January 22, 2008
Prisoner rights meet abortion rights
I often tell my students that one of the many joys of obsessing over sentencing and corrections is that every other area of law finds its way to this arena. Thus, fittingly, on the 35th anniversary of Roe v. Wade, the Eighth Circuit today in Roe v. Crawford (available here) strikes down a Missouri rule essentially prohibiting elective abortions for female prisoners. Here is how the opinion starts:
The Missouri Department of Corrections (MDC) instituted a policy of prohibiting transportation for elective, non-therapeutic abortions (MDC policy). Plaintiff Jane Roe (Roe) requested transportation for an elective abortion, and was denied. The district court granted Roe’s request for emergency preliminary injunctive relief, and ordered the MDC to provide Roe with transportation outside of the MDC facility (referred to by the parties as an “outcount”). Roe amended her complaint and sought injunctive relief on behalf of a class consisting of all women in the custody of the MDC who seek elective, non-therapeutic abortions. The district court certified the class (Plaintiffs). Both parties moved for summary judgment, which the district court granted in favor of the Plaintiffs. The district court reasoned the MDC policy is unreasonable under the Fourteenth Amendment using the four-part test established by Turner v. Safley, 482 U.S. 78, 89-91 (1987) for reviewing the reasonableness of prison regulations impacting constitutional rights. The district court also found the Plaintiffs’ Eighth Amendment rights were violated, determining that the desire for an elective abortion constitutes a serious medical need to which the MDC officials were deliberately indifferent. On appeal, the MDC contests both findings. Although we conclude the district court erred in its Eighth Amendment analysis, and on one aspect of the Turner analysis, we affirm the ultimate judgment.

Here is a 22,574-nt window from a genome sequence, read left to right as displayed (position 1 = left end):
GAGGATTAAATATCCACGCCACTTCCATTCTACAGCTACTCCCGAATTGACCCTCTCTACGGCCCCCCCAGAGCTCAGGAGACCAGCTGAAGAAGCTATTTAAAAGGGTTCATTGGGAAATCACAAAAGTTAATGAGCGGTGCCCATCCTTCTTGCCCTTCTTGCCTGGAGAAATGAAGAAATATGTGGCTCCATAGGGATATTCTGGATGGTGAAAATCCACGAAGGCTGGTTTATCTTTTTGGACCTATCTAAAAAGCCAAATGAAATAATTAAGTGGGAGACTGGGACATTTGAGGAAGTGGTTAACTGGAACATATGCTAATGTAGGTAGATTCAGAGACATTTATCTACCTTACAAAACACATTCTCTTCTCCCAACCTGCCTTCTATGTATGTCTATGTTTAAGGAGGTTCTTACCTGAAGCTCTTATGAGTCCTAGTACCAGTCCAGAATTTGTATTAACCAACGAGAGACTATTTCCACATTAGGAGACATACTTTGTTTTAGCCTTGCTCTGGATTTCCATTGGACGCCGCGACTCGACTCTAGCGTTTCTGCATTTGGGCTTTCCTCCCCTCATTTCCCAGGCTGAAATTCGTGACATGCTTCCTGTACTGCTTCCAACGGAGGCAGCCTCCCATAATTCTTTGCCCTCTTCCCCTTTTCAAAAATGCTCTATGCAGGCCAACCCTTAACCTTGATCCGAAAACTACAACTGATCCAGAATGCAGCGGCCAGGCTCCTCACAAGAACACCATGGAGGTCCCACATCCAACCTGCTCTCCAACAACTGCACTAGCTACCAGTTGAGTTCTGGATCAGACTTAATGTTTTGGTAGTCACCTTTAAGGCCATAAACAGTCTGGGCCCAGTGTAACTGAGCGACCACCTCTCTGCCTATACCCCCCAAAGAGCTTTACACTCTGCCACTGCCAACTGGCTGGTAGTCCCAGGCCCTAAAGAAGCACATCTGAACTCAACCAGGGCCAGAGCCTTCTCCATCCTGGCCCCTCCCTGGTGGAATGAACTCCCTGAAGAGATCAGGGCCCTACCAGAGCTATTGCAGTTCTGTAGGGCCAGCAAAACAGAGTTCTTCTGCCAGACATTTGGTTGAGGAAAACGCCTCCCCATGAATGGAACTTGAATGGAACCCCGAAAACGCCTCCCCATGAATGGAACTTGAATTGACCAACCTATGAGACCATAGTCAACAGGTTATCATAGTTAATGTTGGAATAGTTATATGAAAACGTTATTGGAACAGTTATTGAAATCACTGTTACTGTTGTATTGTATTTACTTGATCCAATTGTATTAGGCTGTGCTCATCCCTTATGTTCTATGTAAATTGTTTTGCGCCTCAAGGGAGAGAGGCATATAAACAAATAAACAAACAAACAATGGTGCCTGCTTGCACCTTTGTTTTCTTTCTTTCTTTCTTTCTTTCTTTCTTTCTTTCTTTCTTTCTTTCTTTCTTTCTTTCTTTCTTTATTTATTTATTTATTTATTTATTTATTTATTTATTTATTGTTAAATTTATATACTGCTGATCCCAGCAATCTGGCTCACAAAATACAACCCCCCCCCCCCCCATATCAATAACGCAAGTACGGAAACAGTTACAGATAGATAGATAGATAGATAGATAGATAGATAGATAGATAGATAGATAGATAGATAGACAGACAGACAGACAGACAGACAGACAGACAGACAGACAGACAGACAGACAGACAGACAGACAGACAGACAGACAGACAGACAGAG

Media coverage of Padilla sentencing
Ms. Padilla called the government’s case “insane” and said she was not surprised by Judge Cooke’s decision to department from federal sentencing guidelines and give her son more lenient sentence.
I think "department" is supposed to be "depart" in this news account. Moreover, based on the media coverage, it actually is not clear whether Judge Cooke technically "departed" or "varied" from the 30-life guideline range in order to impose a sentence of 208 months.
Intriguingly, this Miami Herald piece reports that "Federal prosecutors said they would appeal the judge's decision on sentencing for the defendants." As I suggested in this prior post, Gall and Kimbrough plainly make it harder for the government to prevailing on a claim that the sentence here is unreasonable. But the Justice Department may think the message sent by appealing is more important than whether it ultimately prevails in the Eleventh Circuit.